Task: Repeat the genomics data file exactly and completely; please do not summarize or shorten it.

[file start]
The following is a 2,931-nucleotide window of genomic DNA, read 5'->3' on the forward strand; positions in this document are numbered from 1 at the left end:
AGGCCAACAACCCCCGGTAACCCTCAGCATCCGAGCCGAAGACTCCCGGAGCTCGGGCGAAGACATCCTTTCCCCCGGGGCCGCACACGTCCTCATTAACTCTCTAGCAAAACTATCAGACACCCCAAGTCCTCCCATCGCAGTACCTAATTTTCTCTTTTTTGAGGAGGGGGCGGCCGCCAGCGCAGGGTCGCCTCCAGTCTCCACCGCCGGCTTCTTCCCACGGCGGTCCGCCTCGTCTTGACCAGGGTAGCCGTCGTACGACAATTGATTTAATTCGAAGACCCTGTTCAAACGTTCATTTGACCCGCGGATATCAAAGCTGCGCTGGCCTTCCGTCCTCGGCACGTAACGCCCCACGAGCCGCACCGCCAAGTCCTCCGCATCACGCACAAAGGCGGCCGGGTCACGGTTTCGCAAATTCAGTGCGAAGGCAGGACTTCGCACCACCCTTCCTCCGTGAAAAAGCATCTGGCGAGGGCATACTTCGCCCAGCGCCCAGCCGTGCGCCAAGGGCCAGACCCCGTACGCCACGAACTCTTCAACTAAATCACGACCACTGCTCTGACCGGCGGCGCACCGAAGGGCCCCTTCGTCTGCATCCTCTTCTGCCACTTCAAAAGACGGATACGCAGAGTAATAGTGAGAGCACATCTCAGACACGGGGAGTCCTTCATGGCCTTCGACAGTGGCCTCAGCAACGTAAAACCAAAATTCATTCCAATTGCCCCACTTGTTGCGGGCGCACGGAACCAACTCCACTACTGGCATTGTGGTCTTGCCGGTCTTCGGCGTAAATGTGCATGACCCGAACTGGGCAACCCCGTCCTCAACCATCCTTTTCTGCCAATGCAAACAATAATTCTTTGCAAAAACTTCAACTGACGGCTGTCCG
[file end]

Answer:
The following is a 2,931-nucleotide window of genomic DNA, read 5'->3' on the forward strand; positions in this document are numbered from 1 at the left end:
AGGCCAACAACCCCCGGTAACCCTCAGCATCCGAGCCGAAGACTCCCGGAGCTCGGGCGAAGACATCCTTTCCCCCGGGGCCGCACACGTCCTCATTAACTCTCTAGCAAAACTATCAGACACCCCAAGTCCTCCCATCGCAGTACCTAATTTTCTCTTTTTTGAGGAGGGGGCGGCCGCCAGCGCAGGGTCGCCTCCAGTCTCCACCGCCGGCTTCTTCCCACGGCGGTCCGCCTCGTCTTGACCAGGGTAGCCGTCGTACGACAATTGATTTAATTCGAAGACCCTGTTCAAACGTTCATTTGACCCGCGGATATCAAAGCTGCGCTGGCCTTCCGTCCTCGGCACGTAACGCCCCACGAGCCGCACCGCCAAGTCCTCCGCATCACGCACAAAGGCGGCCGGGTCACGGTTTCGCAAATTCAGTGCGAAGGCAGGACTTCGCACCACCCTTCCTCCGTGAAAAAGCATCTGGCGAGGGCATACTTCGCCCAGCGCCCAGCCGTGCGCCAAGGGCCAGACCCCGTACGCCACGAACTCTTCAACTAAATCACGACCACTGCTCTGACCGGCGGCGCACCGAAGGGCCCCTTCGTCTGCATCCTCTTCTGCCACTTCAAAAGACGGATACGCAGAGTAATAGTGAGAGCACATCTCAGACACGGGGAGTCCTTCATGGCCTTCGACAGTGGCCTCAGCAACGTAAAACCAAAATTCATTCCAATTGCCCCACTTGTTGCGGGCGCACGGAACCAACTCCACTACTGGCATTGTGGTCTTGCCGGTCTTCGGCGTAAATGTGCATGACCCGAACTGGGCAACCCCGTCCTCAACCATCCTTTTCTGCCAATGCAAACAATAATTCTTTGCAAAAACTTCAACTGACGGCTGTCCG